Re: Web Page for an Eagle project?
Kim Hannemann (Khannemann@WORLDBANK.ORG)
Tue, 8 Sep 1998 15:30:24 -0400
Auntie Beans (Wendie Howland <WAHowland@AOL.COM>) writes,
"I'm curious: can you tell us how this project accomplished the requirement
leadership? How did this young man lead others in the completion of a web
page? How many folks were involved, and what did they do?"
As the father of a Scout who apparently did one of the first Web Site eagle
projects, let me suggest you look at
Kids Learn About Diabetes.
While Brendan found that the most difficult thing to justify to project
reviewers was the "show leadership" part of the requirement, since the
project was atypical, he overcame that hurdle by showing how he would
delegate research and writing topics, then put them together and edit them
to improve readability across the site. In the early stages, he led
discussions amongst the scouts and others involved on how to design the
site, etc., and testing was also assigned to others. There were about 15
people actively involved in design, research, editing, testing and medical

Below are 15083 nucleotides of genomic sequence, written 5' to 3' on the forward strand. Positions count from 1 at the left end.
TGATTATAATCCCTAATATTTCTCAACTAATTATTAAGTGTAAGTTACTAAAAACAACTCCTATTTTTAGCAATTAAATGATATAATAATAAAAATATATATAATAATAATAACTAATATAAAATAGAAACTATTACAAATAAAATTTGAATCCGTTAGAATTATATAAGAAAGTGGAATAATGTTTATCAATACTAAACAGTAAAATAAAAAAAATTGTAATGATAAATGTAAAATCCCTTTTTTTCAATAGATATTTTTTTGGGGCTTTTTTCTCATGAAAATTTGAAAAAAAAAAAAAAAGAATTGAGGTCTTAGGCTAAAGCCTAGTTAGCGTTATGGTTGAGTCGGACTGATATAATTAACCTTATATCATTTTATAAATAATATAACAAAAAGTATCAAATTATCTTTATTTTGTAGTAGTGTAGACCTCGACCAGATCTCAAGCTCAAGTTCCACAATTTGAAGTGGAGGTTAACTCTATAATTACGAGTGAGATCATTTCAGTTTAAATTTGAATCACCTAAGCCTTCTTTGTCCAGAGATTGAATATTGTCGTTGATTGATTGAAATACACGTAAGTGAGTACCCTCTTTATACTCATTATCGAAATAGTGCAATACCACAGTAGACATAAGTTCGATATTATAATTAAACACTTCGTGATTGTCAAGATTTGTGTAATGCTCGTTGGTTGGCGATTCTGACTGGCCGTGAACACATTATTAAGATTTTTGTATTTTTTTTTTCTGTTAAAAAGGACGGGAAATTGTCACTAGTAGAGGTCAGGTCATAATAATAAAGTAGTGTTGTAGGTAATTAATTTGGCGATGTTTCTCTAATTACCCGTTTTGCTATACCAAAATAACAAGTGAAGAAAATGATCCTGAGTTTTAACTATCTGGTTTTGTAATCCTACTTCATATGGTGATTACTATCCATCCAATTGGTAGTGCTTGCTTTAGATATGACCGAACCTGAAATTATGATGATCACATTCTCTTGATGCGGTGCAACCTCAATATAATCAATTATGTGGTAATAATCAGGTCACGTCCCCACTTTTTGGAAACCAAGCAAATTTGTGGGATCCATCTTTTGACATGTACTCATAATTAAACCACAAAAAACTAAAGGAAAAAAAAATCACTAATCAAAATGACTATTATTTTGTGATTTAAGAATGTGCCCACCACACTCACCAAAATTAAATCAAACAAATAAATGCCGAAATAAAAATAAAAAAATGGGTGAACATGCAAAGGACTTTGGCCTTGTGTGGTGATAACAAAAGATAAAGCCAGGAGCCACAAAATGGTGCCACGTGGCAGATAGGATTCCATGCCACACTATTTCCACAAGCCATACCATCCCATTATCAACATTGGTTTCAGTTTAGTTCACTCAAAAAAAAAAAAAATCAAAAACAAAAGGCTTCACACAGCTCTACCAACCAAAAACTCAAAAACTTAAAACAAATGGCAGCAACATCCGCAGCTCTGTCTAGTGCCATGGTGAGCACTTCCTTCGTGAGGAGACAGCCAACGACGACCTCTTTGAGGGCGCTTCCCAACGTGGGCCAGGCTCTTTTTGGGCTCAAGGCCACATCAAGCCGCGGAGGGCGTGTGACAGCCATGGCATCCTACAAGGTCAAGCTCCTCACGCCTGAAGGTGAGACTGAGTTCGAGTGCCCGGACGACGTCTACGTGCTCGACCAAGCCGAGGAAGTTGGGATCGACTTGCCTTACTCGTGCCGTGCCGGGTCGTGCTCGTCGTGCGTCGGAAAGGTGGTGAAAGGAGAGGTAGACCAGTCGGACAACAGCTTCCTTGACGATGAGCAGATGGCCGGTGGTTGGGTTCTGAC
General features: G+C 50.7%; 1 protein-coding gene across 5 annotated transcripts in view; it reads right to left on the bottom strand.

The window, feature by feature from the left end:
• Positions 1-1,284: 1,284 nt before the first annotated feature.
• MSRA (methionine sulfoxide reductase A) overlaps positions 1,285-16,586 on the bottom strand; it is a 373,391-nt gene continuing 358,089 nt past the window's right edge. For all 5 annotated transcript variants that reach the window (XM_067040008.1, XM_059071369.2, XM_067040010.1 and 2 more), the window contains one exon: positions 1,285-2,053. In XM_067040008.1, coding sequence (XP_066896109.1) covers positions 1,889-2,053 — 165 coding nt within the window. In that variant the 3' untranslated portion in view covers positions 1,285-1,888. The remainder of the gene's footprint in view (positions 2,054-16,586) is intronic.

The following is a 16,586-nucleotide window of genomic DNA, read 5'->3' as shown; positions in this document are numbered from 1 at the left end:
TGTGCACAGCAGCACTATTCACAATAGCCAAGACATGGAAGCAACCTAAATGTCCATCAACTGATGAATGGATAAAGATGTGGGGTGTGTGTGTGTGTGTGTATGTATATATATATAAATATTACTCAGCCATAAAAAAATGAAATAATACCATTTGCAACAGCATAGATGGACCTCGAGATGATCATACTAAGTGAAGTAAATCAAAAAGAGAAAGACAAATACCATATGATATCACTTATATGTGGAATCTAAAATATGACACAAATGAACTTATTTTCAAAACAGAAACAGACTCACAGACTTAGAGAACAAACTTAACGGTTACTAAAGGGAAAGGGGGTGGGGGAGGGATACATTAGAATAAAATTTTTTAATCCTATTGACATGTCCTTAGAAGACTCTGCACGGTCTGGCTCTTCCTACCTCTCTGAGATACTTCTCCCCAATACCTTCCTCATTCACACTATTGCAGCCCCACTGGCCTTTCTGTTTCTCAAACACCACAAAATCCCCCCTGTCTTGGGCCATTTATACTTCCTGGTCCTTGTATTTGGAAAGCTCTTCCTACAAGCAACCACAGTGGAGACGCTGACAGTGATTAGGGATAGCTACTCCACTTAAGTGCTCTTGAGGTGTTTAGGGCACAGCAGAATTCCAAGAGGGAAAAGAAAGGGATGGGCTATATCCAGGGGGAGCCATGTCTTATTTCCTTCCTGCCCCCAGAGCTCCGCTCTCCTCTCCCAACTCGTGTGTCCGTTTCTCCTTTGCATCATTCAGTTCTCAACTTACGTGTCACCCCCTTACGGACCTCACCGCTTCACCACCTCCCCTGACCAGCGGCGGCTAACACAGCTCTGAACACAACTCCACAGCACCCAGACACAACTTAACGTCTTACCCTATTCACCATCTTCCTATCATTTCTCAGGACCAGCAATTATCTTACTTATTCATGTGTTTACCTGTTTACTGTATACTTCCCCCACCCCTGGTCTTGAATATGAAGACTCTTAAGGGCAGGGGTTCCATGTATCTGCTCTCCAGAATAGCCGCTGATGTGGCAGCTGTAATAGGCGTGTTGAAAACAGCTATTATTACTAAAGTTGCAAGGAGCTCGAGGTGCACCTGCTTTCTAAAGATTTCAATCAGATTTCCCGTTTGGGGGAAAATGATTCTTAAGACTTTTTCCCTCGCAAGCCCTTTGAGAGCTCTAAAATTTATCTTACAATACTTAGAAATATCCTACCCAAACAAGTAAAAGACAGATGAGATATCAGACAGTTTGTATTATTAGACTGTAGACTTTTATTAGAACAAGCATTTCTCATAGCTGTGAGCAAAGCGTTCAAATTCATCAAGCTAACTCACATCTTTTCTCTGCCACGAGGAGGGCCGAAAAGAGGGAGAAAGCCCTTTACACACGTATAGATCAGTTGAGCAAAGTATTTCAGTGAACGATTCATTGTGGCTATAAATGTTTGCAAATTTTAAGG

review. Even his younger brother (research/writer) and sister (site usage
tester) got in the act - they both have diabetes.
Another Scout in our area is leading a team to design a web site for his
church as an Eagle project. There are several aspects involving both
content development and site design and usage where I can easily see the
capacity for leadership that he will have to display.
Like any other potential Eagle project, such as a trail or a bridge, a Web
site can be developed by a team or built by a single individual. To
actually become an Eagle project, however, it has to reflect leadership by
the candidate, and only a project that has leadership opportunities built
in to its design and execution will do that, regardless of its nature.
Troop/Crew 1140, Springfield, VA
Terry Howerton Sakima Group, Inc. SCOUTER Magazine Kansas City